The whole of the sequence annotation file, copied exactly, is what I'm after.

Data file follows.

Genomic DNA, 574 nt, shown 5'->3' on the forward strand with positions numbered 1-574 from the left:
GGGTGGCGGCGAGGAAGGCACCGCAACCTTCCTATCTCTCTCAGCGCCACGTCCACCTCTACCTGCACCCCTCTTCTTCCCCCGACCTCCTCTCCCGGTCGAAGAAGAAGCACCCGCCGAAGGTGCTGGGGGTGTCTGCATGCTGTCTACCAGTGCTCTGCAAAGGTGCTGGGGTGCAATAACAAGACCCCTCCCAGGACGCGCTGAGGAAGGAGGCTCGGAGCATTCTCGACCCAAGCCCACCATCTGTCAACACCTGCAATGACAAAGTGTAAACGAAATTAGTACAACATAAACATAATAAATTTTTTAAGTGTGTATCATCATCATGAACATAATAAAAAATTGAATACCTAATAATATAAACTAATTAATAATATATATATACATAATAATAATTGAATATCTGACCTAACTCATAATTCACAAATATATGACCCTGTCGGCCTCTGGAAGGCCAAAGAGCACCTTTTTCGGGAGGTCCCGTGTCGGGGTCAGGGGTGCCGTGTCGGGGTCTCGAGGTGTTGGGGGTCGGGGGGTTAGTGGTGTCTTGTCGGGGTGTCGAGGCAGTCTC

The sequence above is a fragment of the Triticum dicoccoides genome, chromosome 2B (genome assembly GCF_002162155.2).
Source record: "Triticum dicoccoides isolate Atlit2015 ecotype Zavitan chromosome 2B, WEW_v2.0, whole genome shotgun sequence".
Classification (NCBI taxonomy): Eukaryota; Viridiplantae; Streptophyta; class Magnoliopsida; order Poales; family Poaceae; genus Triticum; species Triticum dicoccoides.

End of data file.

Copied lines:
Genomic DNA, 574 nt, shown 5'->3' on the forward strand with positions numbered 1-574 from the left:
GGGTGGCGGCGAGGAAGGCACCGCAACCTTCCTATCTCTCTCAGCGCCACGTCCACCTCTACCTGCACCCCTCTTCTTCCCCCGACCTCCTCTCCCGGTCGAAGAAGAAGCACCCGCCGAAGGTGCTGGGGGTGTCTGCATGCTGTCTACCAGTGCTCTGCAAAGGTGCTGGGGTGCAATAACAAGACCCCTCCCAGGACGCGCTGAGGAAGGAGGCTCGGAGCATTCTCGACCCAAGCCCACCATCTGTCAACACCTGCAATGACAAAGTGTAAACGAAATTAGTACAACATAAACATAATAAATTTTTTAAGTGTGTATCATCATCATGAACATAATAAAAAATTGAATACCTAATAATATAAACTAATTAATAATATATATATACATAATAATAATTGAATATCTGACCTAACTCATAATTCACAAATATATGACCCTGTCGGCCTCTGGAAGGCCAAAGAGCACCTTTTTCGGGAGGTCCCGTGTCGGGGTCAGGGGTGCCGTGTCGGGGTCTCGAGGTGTTGGGGGTCGGGGGGTTAGTGGTGTCTTGTCGGGGTGTCGAGGCAGTCTC

The sequence above is a fragment of the Triticum dicoccoides genome, chromosome 2B (genome assembly GCF_002162155.2).
Source record: "Triticum dicoccoides isolate Atlit2015 ecotype Zavitan chromosome 2B, WEW_v2.0, whole genome shotgun sequence".
Classification (NCBI taxonomy): Eukaryota; Viridiplantae; Streptophyta; class Magnoliopsida; order Poales; family Poaceae; genus Triticum; species Triticum dicoccoides.